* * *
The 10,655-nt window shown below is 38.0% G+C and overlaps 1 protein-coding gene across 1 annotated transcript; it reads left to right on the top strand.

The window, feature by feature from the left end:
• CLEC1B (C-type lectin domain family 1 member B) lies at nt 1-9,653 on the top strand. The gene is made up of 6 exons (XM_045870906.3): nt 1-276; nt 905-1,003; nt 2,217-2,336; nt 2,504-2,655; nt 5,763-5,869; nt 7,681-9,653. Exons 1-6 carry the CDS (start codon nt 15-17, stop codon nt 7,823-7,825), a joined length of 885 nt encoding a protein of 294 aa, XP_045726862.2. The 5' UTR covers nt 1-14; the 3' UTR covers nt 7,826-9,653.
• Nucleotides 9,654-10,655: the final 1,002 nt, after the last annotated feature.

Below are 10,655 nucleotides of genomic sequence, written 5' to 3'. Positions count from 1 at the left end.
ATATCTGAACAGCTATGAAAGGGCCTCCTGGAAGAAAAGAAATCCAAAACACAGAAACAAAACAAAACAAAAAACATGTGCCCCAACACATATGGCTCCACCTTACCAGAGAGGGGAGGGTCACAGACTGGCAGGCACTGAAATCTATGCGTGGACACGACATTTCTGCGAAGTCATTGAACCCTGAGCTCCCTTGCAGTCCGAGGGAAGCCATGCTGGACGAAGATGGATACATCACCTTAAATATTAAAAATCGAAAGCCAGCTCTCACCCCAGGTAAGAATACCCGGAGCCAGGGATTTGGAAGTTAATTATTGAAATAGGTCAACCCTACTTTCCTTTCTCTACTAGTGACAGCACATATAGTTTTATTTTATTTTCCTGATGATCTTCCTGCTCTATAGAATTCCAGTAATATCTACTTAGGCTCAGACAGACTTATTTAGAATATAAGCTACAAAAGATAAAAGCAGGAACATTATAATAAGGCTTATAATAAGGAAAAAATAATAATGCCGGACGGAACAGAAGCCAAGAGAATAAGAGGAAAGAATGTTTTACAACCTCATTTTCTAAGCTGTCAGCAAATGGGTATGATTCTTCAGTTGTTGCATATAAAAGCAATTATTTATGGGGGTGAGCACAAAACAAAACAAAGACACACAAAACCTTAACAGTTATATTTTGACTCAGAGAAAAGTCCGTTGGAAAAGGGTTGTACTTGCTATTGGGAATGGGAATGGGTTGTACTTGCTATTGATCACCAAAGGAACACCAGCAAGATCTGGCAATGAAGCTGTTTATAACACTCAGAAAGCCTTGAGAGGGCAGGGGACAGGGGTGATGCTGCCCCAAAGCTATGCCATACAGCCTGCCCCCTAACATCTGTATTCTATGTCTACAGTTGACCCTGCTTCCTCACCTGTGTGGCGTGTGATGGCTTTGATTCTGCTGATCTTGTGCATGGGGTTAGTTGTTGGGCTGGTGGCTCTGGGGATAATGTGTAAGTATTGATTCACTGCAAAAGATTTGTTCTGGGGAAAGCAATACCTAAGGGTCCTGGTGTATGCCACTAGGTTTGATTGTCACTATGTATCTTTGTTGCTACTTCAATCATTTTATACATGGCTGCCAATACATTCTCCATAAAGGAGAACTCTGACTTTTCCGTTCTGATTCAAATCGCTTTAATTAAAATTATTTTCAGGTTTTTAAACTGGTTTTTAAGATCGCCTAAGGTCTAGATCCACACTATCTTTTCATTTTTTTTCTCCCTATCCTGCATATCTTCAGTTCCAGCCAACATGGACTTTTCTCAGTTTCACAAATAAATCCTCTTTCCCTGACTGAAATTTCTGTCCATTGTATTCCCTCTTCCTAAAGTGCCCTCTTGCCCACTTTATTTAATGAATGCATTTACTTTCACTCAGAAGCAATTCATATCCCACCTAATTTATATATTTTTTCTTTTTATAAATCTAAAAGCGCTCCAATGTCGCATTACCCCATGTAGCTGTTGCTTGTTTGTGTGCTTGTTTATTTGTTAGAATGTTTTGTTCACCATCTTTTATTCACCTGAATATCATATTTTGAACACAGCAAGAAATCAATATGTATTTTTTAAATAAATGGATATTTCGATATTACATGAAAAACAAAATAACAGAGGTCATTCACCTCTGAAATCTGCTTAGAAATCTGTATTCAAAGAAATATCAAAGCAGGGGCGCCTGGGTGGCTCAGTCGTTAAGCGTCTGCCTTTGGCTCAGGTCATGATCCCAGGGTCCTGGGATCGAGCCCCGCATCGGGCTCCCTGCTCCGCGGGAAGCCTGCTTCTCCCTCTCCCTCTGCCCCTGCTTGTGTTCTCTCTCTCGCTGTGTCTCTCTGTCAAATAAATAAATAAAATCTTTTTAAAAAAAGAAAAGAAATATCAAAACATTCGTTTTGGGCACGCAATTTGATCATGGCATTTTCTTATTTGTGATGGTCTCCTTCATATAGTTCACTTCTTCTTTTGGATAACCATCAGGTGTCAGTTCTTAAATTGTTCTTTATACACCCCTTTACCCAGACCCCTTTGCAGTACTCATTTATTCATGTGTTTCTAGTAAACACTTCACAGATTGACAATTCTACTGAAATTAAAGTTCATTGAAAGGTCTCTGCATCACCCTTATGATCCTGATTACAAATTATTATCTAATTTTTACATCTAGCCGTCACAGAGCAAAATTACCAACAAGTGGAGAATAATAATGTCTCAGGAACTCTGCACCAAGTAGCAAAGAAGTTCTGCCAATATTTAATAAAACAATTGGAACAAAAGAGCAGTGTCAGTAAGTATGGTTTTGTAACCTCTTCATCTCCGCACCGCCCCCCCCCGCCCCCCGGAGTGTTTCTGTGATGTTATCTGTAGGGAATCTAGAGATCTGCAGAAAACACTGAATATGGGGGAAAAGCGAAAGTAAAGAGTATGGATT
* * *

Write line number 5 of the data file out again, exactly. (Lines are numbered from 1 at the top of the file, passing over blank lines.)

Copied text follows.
Below are 10,655 nucleotides of genomic sequence, written 5' to 3'. Positions count from 1 at the left end.